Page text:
The ever rising costs of the EU


Apologists of our membership of the EU always like to minimise the budget costs to the UK. They do this by telling us how small the net contributions are, and by ignoring the huge administration and compliance costs that fall on UK government and companies.

My colleague Bernard Jenkin has been digging the figures out with the help of the Commons library. The EU budget is large, getting larger and ought to be diminished.

Years UK’s gross contribution UK abatement (Thatcher’s rebate less Blair’s give-away) Cash budget cost to UK
2011-12 £16.1bn £2.8bn £13.3bn
2012-13 £16.4bn £3.6bn £12.8bn
2013-14 £17.6bn £4.0bn £13.6bn
2014-15 £18.6bn £4.3bn £14.3bn

The EU  preaches that member states have to cut spending and cut their borrowing. At the same time the EU increases its spending and demands more money from us to pay for it. When considering the cost of EU membership we should always look at the gross contribution less rebate, as this is the true cash cost. That is the amount of tax we have to raise to pay for the EU. We should also add in a much larger annual sum for the costs of UK administration and compliance of all the rules, regulations and programmes required by the EU.

I am glad the Chancellor confirms today a freeze on Council Tax for next year, at the cost of £800 million. Commentators ask where this money comes from. The answer is easy – it will all be borrowed. It is needed because total spending keeps going up. That’s why some of us would rather pay for the freeze on Council Tax by deferring increases in overseas aid, or by spending less on the EU.


  1. Dr Alf Oldman
    October 3, 2011

    Thank you for making this critical point.

    In times of austerity, the EU budget should not be exempt. UK cuts falling on both the Public & Private sectors MUST be matched by savings from the EU budget. The troyka should start at “home” in preaching austerity.

    It’s not as if the high contributions to the EU can be easily matched to increased benefits. The indecision of the EU political processes in relation to the Euro has brought the World close to financial catastrophe.

    The “Eurocracy” is bloated, ineffecient & patently ineffective.

    The UK is looking for 30%+ cuts in Public Sector admin costs, so why are we not demanding the same from EU?

    I believe that Tory back-benchers should be trying to encourage the UK Government to reduce gross contributions to the EU.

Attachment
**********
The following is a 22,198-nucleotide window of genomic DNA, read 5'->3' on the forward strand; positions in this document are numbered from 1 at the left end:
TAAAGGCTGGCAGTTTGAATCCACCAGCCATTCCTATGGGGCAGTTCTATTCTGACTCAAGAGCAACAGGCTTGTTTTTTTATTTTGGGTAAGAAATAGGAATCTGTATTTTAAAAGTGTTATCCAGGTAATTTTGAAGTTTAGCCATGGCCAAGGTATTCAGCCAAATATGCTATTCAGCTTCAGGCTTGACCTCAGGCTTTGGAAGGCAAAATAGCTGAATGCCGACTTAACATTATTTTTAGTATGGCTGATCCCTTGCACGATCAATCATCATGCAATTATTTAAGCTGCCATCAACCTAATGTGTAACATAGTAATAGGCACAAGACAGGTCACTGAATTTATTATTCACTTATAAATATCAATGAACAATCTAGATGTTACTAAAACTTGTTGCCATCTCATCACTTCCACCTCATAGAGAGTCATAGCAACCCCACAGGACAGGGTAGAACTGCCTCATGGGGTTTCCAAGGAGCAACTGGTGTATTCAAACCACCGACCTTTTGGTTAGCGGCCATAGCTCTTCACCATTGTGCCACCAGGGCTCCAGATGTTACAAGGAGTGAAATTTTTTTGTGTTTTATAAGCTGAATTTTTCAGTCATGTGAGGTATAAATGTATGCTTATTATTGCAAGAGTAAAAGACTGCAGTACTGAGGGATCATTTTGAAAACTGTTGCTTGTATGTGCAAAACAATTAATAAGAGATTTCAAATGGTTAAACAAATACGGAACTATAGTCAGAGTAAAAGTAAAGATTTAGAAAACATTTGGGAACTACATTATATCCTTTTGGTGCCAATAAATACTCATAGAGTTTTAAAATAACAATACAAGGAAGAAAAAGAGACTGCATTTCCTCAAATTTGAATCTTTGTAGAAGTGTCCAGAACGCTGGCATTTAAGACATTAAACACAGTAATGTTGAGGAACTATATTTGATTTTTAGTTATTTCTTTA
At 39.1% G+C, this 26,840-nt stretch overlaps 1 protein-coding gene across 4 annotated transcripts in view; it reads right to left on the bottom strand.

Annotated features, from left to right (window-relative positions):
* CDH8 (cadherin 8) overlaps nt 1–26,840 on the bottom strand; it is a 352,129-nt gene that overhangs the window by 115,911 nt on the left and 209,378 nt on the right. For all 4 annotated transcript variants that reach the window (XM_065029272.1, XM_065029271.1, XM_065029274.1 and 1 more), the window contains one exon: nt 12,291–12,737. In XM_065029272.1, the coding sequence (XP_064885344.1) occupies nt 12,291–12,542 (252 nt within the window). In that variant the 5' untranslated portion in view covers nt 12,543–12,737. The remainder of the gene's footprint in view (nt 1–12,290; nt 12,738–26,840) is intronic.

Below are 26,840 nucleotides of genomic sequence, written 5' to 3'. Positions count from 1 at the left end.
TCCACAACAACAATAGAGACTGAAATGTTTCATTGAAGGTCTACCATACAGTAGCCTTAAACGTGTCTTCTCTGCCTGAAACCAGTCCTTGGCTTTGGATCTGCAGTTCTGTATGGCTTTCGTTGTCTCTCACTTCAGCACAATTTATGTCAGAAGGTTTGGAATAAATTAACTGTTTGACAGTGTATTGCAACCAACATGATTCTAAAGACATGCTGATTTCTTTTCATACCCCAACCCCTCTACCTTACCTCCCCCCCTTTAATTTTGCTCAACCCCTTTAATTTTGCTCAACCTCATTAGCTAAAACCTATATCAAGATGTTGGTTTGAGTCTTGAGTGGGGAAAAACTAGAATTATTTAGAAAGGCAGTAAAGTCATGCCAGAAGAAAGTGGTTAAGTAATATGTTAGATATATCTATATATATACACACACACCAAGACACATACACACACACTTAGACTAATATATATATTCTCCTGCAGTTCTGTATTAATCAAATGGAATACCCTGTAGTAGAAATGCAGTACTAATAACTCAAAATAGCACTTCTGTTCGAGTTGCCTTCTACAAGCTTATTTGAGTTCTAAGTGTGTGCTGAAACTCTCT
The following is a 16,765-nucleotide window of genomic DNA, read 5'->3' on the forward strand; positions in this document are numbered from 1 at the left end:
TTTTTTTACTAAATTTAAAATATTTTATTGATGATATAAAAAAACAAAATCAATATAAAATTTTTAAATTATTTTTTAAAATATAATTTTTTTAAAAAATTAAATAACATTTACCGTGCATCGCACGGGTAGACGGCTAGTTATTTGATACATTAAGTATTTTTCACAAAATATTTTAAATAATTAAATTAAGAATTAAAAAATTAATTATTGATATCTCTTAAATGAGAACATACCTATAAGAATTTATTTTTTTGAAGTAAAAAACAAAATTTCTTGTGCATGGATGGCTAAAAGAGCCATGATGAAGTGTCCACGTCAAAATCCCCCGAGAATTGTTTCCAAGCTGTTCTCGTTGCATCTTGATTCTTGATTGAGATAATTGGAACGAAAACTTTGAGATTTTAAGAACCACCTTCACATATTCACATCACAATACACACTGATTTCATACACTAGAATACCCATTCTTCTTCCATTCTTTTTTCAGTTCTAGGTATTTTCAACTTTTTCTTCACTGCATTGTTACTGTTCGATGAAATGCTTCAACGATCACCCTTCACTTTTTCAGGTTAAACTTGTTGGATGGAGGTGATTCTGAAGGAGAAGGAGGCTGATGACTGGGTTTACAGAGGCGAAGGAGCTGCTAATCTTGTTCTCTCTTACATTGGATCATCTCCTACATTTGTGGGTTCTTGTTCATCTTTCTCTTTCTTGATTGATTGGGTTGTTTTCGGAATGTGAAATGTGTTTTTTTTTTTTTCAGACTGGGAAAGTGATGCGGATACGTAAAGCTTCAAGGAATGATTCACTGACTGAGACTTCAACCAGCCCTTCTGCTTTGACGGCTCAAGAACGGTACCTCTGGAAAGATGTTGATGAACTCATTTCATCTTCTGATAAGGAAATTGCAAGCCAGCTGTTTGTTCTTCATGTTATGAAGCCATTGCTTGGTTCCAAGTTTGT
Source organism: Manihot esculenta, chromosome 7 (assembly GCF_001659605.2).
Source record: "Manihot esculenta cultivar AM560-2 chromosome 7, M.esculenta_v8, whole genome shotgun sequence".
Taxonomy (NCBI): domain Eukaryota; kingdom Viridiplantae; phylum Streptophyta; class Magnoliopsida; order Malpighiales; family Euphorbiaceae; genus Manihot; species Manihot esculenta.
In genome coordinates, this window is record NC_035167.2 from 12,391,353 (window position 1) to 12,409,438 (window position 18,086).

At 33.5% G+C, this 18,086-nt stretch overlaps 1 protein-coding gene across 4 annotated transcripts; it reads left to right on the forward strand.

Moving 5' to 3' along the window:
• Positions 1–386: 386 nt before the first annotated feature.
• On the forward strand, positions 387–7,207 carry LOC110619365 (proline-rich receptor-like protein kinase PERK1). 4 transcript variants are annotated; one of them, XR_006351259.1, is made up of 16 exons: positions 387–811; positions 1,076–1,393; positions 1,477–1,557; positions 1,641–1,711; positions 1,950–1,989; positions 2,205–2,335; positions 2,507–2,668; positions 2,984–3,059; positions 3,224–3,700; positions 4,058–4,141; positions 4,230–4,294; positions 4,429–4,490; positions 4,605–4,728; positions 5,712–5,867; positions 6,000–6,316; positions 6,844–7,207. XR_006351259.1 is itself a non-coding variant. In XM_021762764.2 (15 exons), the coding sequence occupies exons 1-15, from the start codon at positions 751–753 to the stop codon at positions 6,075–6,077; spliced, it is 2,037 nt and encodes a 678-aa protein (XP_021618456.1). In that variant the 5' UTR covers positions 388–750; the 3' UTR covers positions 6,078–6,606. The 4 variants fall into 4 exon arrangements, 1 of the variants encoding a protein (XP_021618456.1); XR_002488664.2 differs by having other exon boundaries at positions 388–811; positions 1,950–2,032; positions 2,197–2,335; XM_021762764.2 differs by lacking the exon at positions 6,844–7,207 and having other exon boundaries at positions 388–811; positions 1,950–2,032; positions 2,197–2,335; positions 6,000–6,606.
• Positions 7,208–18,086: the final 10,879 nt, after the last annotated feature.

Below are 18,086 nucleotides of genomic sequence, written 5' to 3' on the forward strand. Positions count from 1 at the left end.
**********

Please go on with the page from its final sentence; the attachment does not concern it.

1. Single Acts
      October 3, 2011

      We could of course unilaterally say “in line with your recommendations, we have cut 30% off all budgets including yours, so here is a cheque for XXX. If you don’t accept this as full and final payment, don’t cash it” Then watch ’em squeal. If we could get one or two other countries to do likewise, we may achieve de facto, what we could never achieve de jure.

    2. Jose
      October 3, 2011

      In the overall scenario our net contribution is not a lot of money. Given that our finances are in an appalling state, any extra contribution will help. Overseas aid, EU contributions, quango costs, civil service costs….how long can the list be? There are just so many options for extra contributions and yet the government seems to be doing no more than delay delay delay the necessary cuts.
      Too much hot air and not enough action from the coalition!

    3. Norman Dee
      October 3, 2011

      “I believe that Tory back-benchers should be trying to encourage the UK Government to reduce gross contributions to the EU.”
      So like a grand organised, piss into the wind ?

    4. sjb
      October 3, 2011

      “The main reason for the increase [in the EU budget] is that we must pay the bills coming from projects from across Europe. Such projects that benefit local communities and businesses would probably never have been launched back in 2007 without the commitment of EU funding; to stop funding them is unthinkable. Firstly we could be sued for not respecting the terms of the contracts, secondly, this would harm Member States’ budget even more since they expect us to reimburse the EU share of the funding that they have already paid to beneficiaries; thirdly, stopping such projects half-way through would be detrimental to whole communities. We cannot punish our citizens, companies, local and regional authorities who have a right to get their bills paid. ”

  2. Antisthenes
    October 3, 2011

    What about the loss of business cost. All those EU rules and regulations add to the cost of providing goods and services making them noncompetitive to foreign providers. It also discourages small businesses and would be entrepreneurs.

    1. uanime5
      October 4, 2011

      Why not just repeal all the UK statues as well? They also discourage small businesses and would be entrepreneurs.

      Just because directives and regulations come from the EU doesn’t make them bad. Also directives and regulations affect all EU countries the same way so no EU country has an advantage that another EU country does not.

  3. norman
    October 3, 2011

    But think of the savings – rather than having 30 (whatever) bureaucracies spread around Europe making up what are often nonsensical rules to hinder their citizens it’s so much more efficient to have one centralised set of bureaucrats sitting in their ivory towers in Brussels to impose such across the whole of Europe.